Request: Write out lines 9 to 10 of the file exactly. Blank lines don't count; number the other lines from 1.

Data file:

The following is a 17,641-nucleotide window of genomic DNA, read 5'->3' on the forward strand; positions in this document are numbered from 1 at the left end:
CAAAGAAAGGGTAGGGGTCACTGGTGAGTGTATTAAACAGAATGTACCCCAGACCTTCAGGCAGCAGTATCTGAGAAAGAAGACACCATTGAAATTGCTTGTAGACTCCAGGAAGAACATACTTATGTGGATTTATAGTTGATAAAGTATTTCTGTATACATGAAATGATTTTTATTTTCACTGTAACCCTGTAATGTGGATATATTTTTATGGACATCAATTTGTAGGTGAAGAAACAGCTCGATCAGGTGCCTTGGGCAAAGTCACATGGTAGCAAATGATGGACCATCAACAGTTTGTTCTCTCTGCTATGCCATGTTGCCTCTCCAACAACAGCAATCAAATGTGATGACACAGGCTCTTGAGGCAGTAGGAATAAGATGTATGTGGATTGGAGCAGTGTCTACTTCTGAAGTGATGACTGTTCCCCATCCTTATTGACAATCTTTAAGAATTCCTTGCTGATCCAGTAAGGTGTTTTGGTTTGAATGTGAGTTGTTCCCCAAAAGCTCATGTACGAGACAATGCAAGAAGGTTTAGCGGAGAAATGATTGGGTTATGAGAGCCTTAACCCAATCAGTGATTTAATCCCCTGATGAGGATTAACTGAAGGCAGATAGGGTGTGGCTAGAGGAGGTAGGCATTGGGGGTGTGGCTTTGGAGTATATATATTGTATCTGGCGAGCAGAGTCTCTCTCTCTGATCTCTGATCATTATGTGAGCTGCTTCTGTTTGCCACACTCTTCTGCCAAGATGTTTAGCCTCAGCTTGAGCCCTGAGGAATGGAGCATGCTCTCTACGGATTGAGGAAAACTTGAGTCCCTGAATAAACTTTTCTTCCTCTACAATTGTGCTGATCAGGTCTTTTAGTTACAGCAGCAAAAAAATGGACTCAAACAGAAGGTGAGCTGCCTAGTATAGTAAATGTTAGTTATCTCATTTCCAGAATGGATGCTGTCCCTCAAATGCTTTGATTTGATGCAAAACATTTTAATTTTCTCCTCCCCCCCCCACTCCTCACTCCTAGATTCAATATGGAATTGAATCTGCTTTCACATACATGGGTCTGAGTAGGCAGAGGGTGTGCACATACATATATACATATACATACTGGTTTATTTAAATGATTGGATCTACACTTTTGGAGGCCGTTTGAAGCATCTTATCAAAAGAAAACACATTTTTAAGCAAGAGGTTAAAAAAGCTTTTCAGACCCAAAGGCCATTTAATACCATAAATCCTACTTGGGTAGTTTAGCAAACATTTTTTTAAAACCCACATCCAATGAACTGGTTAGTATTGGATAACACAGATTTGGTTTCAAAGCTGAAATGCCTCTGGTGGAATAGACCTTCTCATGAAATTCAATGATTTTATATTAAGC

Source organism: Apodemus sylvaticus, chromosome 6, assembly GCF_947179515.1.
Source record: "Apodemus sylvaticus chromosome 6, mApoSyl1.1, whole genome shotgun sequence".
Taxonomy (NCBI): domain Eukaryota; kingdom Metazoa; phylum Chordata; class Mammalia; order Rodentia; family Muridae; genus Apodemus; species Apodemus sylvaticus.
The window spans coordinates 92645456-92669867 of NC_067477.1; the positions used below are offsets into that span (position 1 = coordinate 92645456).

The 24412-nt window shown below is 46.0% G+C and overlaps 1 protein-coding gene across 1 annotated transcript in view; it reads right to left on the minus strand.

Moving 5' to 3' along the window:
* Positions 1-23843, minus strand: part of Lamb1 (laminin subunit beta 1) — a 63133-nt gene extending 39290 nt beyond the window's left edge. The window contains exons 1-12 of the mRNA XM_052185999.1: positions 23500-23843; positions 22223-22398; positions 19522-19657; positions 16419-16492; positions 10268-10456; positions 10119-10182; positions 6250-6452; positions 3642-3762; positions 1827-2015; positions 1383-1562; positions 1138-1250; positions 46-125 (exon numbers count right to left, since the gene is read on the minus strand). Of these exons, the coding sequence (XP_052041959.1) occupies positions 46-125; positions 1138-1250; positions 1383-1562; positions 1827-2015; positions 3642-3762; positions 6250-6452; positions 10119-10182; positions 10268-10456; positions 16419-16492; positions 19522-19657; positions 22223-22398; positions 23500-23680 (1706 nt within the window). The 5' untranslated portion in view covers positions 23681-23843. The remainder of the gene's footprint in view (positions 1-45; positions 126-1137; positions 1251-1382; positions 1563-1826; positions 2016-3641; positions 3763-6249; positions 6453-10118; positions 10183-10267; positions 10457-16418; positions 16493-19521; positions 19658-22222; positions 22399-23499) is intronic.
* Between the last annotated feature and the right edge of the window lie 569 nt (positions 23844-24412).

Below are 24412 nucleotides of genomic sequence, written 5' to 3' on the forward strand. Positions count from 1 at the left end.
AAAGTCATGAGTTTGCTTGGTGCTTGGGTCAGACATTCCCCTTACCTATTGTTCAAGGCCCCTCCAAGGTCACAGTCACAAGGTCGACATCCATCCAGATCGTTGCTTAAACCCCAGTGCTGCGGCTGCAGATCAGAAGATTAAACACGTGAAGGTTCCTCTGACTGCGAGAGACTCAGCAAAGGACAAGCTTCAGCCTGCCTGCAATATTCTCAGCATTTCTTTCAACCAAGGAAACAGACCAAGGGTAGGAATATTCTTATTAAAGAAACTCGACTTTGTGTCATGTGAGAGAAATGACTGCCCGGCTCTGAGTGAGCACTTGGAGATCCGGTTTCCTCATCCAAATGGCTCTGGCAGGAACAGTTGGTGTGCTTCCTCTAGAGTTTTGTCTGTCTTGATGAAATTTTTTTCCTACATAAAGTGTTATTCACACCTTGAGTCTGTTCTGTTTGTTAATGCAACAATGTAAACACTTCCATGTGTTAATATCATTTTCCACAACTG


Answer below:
* Positions 1-23843, minus strand: part of Lamb1 (laminin subunit beta 1) — a 63133-nt gene extending 39290 nt beyond the window's left edge. The window contains exons 1-12 of the mRNA XM_052185999.1: positions 23500-23843; positions 22223-22398; positions 19522-19657; positions 16419-16492; positions 10268-10456; positions 10119-10182; positions 6250-6452; positions 3642-3762; positions 1827-2015; positions 1383-1562; positions 1138-1250; positions 46-125 (exon numbers count right to left, since the gene is read on the minus strand). Of these exons, the coding sequence (XP_052041959.1) occupies positions 46-125; positions 1138-1250; positions 1383-1562; positions 1827-2015; positions 3642-3762; positions 6250-6452; positions 10119-10182; positions 10268-10456; positions 16419-16492; positions 19522-19657; positions 22223-22398; positions 23500-23680 (1706 nt within the window). The 5' untranslated portion in view covers positions 23681-23843. The remainder of the gene's footprint in view (positions 1-45; positions 126-1137; positions 1251-1382; positions 1563-1826; positions 2016-3641; positions 3763-6249; positions 6453-10118; positions 10183-10267; positions 10457-16418; positions 16493-19521; positions 19658-22222; positions 22399-23499) is intronic.
* Between the last annotated feature and the right edge of the window lie 569 nt (positions 23844-24412).